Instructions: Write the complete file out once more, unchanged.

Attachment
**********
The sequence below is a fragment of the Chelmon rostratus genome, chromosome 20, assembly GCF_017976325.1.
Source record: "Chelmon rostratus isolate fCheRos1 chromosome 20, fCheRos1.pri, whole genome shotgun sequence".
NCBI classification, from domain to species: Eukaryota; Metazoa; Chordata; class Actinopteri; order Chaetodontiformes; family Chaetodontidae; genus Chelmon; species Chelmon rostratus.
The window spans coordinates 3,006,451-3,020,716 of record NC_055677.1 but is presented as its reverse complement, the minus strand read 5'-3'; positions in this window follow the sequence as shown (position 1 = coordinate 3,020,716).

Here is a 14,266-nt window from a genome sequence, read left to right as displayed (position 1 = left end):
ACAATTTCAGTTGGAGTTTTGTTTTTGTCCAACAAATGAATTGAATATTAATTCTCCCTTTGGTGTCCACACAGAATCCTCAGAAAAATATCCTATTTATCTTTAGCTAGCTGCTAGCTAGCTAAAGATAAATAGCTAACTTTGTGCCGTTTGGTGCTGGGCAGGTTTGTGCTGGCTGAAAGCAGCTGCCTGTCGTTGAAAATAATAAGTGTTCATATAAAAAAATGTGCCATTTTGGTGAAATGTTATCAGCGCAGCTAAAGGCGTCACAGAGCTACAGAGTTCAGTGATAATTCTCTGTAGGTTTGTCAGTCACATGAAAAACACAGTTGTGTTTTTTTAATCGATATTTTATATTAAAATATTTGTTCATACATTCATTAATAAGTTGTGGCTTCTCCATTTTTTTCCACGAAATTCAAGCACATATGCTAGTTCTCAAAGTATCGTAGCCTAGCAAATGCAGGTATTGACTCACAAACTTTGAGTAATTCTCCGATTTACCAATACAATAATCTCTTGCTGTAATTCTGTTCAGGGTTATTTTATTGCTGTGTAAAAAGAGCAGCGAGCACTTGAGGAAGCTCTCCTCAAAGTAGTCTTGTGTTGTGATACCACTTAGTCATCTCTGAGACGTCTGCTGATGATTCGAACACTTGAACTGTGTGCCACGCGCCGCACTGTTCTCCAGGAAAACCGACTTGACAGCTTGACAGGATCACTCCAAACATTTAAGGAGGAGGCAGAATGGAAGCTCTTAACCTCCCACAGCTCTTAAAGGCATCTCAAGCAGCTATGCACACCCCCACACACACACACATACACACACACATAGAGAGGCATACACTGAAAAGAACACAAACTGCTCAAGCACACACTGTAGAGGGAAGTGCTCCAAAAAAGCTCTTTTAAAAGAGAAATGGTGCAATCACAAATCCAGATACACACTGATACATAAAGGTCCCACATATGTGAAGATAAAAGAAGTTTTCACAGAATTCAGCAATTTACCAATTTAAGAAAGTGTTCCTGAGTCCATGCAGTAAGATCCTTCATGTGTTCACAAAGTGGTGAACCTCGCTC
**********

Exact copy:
The sequence below is a fragment of the Chelmon rostratus genome, chromosome 20, assembly GCF_017976325.1.
Source record: "Chelmon rostratus isolate fCheRos1 chromosome 20, fCheRos1.pri, whole genome shotgun sequence".
NCBI classification, from domain to species: Eukaryota; Metazoa; Chordata; class Actinopteri; order Chaetodontiformes; family Chaetodontidae; genus Chelmon; species Chelmon rostratus.
The window spans coordinates 3,006,451-3,020,716 of record NC_055677.1 but is presented as its reverse complement, the minus strand read 5'-3'; positions in this window follow the sequence as shown (position 1 = coordinate 3,020,716).

Here is a 14,266-nt window from a genome sequence, read left to right as displayed (position 1 = left end):
ACAATTTCAGTTGGAGTTTTGTTTTTGTCCAACAAATGAATTGAATATTAATTCTCCCTTTGGTGTCCACACAGAATCCTCAGAAAAATATCCTATTTATCTTTAGCTAGCTGCTAGCTAGCTAAAGATAAATAGCTAACTTTGTGCCGTTTGGTGCTGGGCAGGTTTGTGCTGGCTGAAAGCAGCTGCCTGTCGTTGAAAATAATAAGTGTTCATATAAAAAAATGTGCCATTTTGGTGAAATGTTATCAGCGCAGCTAAAGGCGTCACAGAGCTACAGAGTTCAGTGATAATTCTCTGTAGGTTTGTCAGTCACATGAAAAACACAGTTGTGTTTTTTTAATCGATATTTTATATTAAAATATTTGTTCATACATTCATTAATAAGTTGTGGCTTCTCCATTTTTTTCCACGAAATTCAAGCACATATGCTAGTTCTCAAAGTATCGTAGCCTAGCAAATGCAGGTATTGACTCACAAACTTTGAGTAATTCTCCGATTTACCAATACAATAATCTCTTGCTGTAATTCTGTTCAGGGTTATTTTATTGCTGTGTAAAAAGAGCAGCGAGCACTTGAGGAAGCTCTCCTCAAAGTAGTCTTGTGTTGTGATACCACTTAGTCATCTCTGAGACGTCTGCTGATGATTCGAACACTTGAACTGTGTGCCACGCGCCGCACTGTTCTCCAGGAAAACCGACTTGACAGCTTGACAGGATCACTCCAAACATTTAAGGAGGAGGCAGAATGGAAGCTCTTAACCTCCCACAGCTCTTAAAGGCATCTCAAGCAGCTATGCACACCCCCACACACACACACATACACACACACATAGAGAGGCATACACTGAAAAGAACACAAACTGCTCAAGCACACACTGTAGAGGGAAGTGCTCCAAAAAAGCTCTTTTAAAAGAGAAATGGTGCAATCACAAATCCAGATACACACTGATACATAAAGGTCCCACATATGTGAAGATAAAAGAAGTTTTCACAGAATTCAGCAATTTACCAATTTAAGAAAGTGTTCCTGAGTCCATGCAGTAAGATCCTTCATGTGTTCACAAAGTGGTGAACCTCGCTC